4210. Web Application Development. 3. The course covers the basics of developing data driven web applications. Topics include using responsive design for user interfaces, architectural patterns and frameworks, object-relational mapping, language-integrated queries, authentication, authorization, unit testing, using source control for code management, publishing web applications and cloud computing. Prerequisite: COSC 3011.

4220. Design and Implementation in Emerging Environments. 3. Students who have completed the analysis and design course extend their knowledge by implementing an information system in an emerging systems environment. Teams use project management principles to implement the system. Prerequisitee: COSC 4210.

4340. Numerical Methods for Ordinary and Partial Differential Equations. 3. Further develops the skills needed for computational problem solving and numerical analysis.  Topics addressed include: one-step and linear multistep methods for solving initial value problems; truncation errors, stability analysis, and convergence of the numerical methods; finite difference approximation for elliptic equations and initial boundary value problems; iterative methods for sparse linear systems.  Students typically complete a final project in this course. Cross listed with MATH 4340. Prerequisites: grade of C or better in MATH 2310 and MATH 3340.

4420. Advanced Logic. 3. Studies advanced topics in mathematical logic. Takes up such topics as: uninterpreted calculi and the distinctive contributions of syntax and semantics; metatheory, including completeness and consistency proofs; modal logic and semantics; logic as a philosophical tool. Dual listed with COSC 5420; cross listed with MATH/PHIL 4420. Prerequisite: PHIL 3420 or equivalent.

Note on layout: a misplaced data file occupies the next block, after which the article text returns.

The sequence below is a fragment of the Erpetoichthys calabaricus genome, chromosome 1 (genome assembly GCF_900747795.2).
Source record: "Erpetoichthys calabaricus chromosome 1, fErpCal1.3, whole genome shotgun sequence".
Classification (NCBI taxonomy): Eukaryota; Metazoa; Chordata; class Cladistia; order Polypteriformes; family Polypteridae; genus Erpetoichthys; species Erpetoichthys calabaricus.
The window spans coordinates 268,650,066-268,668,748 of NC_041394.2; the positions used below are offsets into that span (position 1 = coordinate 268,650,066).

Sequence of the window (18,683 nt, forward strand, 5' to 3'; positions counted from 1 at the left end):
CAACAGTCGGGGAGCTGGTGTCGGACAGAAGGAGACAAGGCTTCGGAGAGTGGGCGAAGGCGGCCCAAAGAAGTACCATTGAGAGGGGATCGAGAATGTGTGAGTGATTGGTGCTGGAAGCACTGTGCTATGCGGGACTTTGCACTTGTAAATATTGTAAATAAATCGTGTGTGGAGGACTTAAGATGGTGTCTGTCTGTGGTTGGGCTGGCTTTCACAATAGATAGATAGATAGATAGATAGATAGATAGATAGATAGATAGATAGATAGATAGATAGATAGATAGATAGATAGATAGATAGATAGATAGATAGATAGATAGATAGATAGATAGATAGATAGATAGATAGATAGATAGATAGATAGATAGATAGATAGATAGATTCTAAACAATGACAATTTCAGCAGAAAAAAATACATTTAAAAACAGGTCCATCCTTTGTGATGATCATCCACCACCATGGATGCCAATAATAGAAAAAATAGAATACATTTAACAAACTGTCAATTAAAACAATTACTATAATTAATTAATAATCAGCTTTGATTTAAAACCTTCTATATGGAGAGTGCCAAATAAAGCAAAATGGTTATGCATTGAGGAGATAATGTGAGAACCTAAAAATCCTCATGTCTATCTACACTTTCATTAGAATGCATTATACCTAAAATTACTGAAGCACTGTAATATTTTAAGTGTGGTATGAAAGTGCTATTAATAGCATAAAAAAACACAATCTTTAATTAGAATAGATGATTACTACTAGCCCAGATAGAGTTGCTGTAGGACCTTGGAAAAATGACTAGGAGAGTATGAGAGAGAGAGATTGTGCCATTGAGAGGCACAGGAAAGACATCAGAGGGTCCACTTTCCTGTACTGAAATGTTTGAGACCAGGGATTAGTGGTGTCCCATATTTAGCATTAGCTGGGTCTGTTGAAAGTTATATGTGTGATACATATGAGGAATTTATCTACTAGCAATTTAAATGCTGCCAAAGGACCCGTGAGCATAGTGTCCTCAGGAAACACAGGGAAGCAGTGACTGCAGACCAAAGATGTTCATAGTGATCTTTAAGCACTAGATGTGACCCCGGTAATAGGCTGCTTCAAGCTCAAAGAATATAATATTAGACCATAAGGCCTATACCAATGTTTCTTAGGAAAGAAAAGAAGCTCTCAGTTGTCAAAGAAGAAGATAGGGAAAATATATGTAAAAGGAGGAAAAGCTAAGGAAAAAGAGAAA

4450. Computer Graphics. 3. Introduction to computer graphics, an increasingly important area of computer science. Computer graphics, together with multimedia and the World Wide Web, offers exciting new possibilities for the design of human-computer interfaces. Presents the principles, techniques, and tools that enable these advances. Dual listed with COSC 5450. Prerequisites: COSC 3020 and MATH 2250.

4550. Introduction to Artificial Intelligence. 3. A computational study of intelligent behavior. Focus is on intelligent agents, which could be software agents or robots. Covers how agents sense, reason, and act within their environment. Includes problem-solving, search, knowledge representation, planning, game playing, learning, and neural and belief networks. Dual listed with COSC 5550. Prerequisite: COSC 3020.

4555. Machine Learning. 3. Goal is to program machines to learn and improve their performance on their own, based on experience and/or data. First half covers machine learning techniques; second half covers applications. Dual listed with COSC 5555. Prerequisite: COSC 3020.

4560. Modern Robots and Softbots. 3. Popular agent designs: logic-based, biomimetic, and physicommimetic. Foundational issues on internal robot and softbot knowledge representations. Planning and control, followed by issues of how agents can reason and plan under real-world conditions of environmental uncertainty. Concludes with discussions about papers on modern robot and softbot applications, as well as invited lectures by graduate students and faculty. Dual listed with COSC 5560.

4570. Data Mining. 3. Examine methods that have emerged from artificial intelligence and statistics and proven to be of value in recognizing patterns and making predictions with large data sets. Will include both theory and practice while developing several projects. Prerequisite: COSC 4550.

4580. Honors Undergraduate Research. 3. An independent research experience for undergraduate students enrolled in the Engineering Honors Program. Before registering for this class, students are responsible for discussing their interests with faculty, identifying a willing research mentor, obtaining approval by said mentor, and communicating the student/faculty partnership tot he appropriate staff in their home department. Must be in the Engineering Honors Program. Cross listed with ATSC/BE/CE/CHE/ES/ESE/PETE 4580. Prerequisite: junior or senior standing.